Looking globally, Peter Nash said that with volatility in world markets and the increasing speed of change, CEOs across the world were reshaping their strategies.
“We are in a time of transformation and it’s a positive finding that an increasing number of both global and Australian CEOs are addressing disruptive change,” he said.
“Global CEOs particularly have recognised the pace and nature of change but say they are still optimistic about growth prospects for their company, their industry and the global economy.”
He noted that last year, the 2015 KPMG Global CEO Outlook Study showed CEOs were ‘somewhat confident’ about growth, but had concerns around short-term uncertainties. They had widespread plans to focus on hiring staff, while navigating the challenges of disruption and innovation – but the speed of transformation had intensified around the world since then.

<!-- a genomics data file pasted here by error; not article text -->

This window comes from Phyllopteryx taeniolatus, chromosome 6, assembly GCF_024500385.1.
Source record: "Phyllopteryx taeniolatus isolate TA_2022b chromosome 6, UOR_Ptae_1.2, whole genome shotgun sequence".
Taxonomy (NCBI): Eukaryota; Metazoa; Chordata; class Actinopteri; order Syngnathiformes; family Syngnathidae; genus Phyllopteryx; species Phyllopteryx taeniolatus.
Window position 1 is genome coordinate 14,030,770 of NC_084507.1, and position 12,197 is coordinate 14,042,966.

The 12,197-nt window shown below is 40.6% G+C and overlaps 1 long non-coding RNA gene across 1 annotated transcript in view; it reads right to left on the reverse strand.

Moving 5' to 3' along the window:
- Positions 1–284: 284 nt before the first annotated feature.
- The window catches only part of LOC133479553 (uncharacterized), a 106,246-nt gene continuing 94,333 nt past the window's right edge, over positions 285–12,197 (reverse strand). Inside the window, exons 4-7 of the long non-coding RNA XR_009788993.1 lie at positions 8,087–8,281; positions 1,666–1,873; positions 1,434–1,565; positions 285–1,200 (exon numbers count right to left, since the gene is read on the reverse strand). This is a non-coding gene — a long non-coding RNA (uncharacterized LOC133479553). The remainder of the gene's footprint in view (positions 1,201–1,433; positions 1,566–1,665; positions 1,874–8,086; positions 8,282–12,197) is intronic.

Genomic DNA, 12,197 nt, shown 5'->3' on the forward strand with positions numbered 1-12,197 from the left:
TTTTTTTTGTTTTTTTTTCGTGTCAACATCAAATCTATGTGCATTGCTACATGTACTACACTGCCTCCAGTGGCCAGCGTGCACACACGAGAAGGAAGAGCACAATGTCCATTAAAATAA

Global leaders recognised the demands of the increasingly competitive business environment with 70 percent expressing concern about ‘mission critical’ issues compared to only 64 percent of Australian CEOs.
On the global front, the top concerns for CEOs were customer loyalty (Global 88 percent / Australia 79 percent) and the impact of the global economy (Global 88 percent / Australia 87 percent). Time pressure was the third most significant concern for global leaders with 86 percent saying they lacked time to think strategically about disruption and innovation. Australian CEOs were even more time pressured, with 94 percent squeezed for the personal time needed to consider these drivers.
Both Global and Australian CEOs named innovation, digital transformation and disruption as their key strategic drivers. The impact of millennials (Global 86 percent/Australia 79 percent), integrating automation such as artificial intelligence and cognitive (Global/Australia both 85 percent), and keeping abreast of product and services developments (Global 85 percent / Australia 81 percent) were amongst the top CEO concerns in this space.
Head of Communications, KPMG